Most of those "converters" that radioshack sells, especially the
220v>120V type aren't suitable for electronic equipment. They tend to only modify the
heating effect, not the actual RMS voltage. Therefore they are only suitable for
heating appliances (not your microwave though).

They also don't modify the frequency of the voltage, leading to problems in some
circuits. If you're buying a converter, make sure it has a transformer. These are
usually heavier and more expensive than the "heating appliance" type of converters.

If the laptop isn't capable of auto switching voltage, I would strongly suggest that
instead of a converter that you get the US version of the AC adapter for that model
of laptop. This would be much better in the long run.

Pulaski Jul 22nd 2002 2:58 pm

Re: Bringing heavy duty electric goods into US
 

Originally posted by James Donovan

They also don't modify the frequency of the voltage, leading to problems in some circuits. If you're buying a converter, make sure it has a transformer.


See my previous posting - frequency is only a problem with speed critical motors (cassette deck, turntables and VCRs. NB CD players are OK as they regulate there own speed, as does the CD ROM in a PC) and go to http://www.dvdoverseas.com/store/ind...talog60_0.html where they have proper transformers for sale at very reasonable prices.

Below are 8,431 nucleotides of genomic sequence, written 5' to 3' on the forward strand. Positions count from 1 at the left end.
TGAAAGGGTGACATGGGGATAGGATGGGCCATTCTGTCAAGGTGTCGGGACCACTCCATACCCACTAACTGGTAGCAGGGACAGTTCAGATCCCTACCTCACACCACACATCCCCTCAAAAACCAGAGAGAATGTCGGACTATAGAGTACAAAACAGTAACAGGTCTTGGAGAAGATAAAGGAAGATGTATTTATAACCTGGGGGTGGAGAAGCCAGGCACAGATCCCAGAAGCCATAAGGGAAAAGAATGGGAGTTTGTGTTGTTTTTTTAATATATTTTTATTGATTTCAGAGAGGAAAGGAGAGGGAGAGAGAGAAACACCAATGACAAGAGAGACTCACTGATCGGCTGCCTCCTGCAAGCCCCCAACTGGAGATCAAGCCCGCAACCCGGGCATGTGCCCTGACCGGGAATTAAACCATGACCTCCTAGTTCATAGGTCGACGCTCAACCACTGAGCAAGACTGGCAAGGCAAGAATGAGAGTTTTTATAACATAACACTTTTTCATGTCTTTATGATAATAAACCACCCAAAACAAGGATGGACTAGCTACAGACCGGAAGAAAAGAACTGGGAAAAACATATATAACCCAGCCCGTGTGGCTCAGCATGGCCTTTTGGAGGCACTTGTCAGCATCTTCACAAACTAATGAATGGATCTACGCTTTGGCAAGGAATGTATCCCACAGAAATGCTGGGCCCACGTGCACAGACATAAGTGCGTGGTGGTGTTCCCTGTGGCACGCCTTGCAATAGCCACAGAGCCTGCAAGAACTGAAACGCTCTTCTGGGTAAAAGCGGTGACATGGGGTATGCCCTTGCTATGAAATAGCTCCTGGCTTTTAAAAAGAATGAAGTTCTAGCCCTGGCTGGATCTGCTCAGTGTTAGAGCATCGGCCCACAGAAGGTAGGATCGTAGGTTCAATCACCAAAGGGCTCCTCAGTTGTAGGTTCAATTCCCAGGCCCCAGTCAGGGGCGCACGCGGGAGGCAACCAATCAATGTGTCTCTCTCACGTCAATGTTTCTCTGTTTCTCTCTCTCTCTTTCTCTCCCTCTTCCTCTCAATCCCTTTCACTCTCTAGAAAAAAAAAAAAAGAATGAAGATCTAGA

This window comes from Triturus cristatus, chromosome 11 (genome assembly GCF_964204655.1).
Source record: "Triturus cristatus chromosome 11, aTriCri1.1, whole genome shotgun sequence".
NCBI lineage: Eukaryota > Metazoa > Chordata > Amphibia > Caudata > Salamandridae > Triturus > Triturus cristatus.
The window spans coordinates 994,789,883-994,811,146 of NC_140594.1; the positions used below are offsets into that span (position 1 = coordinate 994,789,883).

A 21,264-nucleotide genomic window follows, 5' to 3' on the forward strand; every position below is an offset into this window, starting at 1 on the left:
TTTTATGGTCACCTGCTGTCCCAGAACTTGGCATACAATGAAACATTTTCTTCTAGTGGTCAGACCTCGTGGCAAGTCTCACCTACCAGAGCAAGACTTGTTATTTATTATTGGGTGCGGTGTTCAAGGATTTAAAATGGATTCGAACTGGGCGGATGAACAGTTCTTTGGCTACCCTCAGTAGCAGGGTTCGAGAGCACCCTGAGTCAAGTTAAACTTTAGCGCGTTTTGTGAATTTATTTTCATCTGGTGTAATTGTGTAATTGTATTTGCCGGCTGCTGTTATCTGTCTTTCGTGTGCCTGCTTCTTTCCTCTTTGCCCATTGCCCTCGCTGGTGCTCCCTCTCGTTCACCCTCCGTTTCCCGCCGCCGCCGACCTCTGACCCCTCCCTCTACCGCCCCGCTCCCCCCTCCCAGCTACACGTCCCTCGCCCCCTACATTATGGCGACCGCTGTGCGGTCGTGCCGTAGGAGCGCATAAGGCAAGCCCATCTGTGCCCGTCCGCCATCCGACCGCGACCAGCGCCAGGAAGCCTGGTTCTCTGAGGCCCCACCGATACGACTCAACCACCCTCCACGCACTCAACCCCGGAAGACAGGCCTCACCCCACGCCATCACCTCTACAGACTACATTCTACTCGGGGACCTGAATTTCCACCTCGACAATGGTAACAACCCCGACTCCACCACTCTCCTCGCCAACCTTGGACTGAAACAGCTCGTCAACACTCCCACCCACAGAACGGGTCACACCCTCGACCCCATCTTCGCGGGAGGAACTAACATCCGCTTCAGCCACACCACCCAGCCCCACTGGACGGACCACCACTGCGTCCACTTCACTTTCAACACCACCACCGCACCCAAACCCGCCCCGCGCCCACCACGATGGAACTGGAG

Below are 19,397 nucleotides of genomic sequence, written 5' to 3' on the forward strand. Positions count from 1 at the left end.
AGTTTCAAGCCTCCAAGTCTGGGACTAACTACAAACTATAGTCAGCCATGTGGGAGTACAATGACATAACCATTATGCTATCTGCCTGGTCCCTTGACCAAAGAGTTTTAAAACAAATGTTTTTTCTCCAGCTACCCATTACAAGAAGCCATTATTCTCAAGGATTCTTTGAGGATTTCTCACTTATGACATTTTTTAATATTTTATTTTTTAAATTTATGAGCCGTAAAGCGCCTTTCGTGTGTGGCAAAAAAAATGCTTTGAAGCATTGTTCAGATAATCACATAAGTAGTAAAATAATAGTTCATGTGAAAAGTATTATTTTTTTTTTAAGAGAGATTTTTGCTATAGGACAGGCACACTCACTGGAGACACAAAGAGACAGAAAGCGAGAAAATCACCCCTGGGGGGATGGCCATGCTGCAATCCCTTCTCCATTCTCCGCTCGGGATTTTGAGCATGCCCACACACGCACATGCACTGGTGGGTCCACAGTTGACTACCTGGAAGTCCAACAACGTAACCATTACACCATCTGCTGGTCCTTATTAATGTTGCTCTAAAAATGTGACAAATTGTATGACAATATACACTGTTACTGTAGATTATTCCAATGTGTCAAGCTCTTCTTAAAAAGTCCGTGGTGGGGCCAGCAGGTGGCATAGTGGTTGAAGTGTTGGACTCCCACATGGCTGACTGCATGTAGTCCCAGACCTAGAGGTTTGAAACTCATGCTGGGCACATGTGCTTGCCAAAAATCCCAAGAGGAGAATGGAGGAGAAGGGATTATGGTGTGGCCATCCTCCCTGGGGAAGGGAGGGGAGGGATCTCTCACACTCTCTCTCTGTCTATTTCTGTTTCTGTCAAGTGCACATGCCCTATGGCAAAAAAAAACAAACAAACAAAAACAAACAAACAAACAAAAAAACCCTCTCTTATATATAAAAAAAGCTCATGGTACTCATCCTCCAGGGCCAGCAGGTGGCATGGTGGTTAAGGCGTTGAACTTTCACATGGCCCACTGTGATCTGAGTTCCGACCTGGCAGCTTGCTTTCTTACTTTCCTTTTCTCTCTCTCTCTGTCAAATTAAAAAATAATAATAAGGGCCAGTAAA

L D Jones Jul 22nd 2002 5:20 pm

Re: Bringing heavy duty electric goods into US
 
Karib wrote:
    >
    > Thanks for the replies..
    >
    > My laptop adaptor is 100-240V :)
    >
    > I only got worried because I phoned the manufacturer' s customer service line
    > before and they said I couldn't use it.

They obviously don't know anything. I brought 2 computers (a loptop and a desktop)
to the US from the UK and had no problems with either. Make sure if the power supply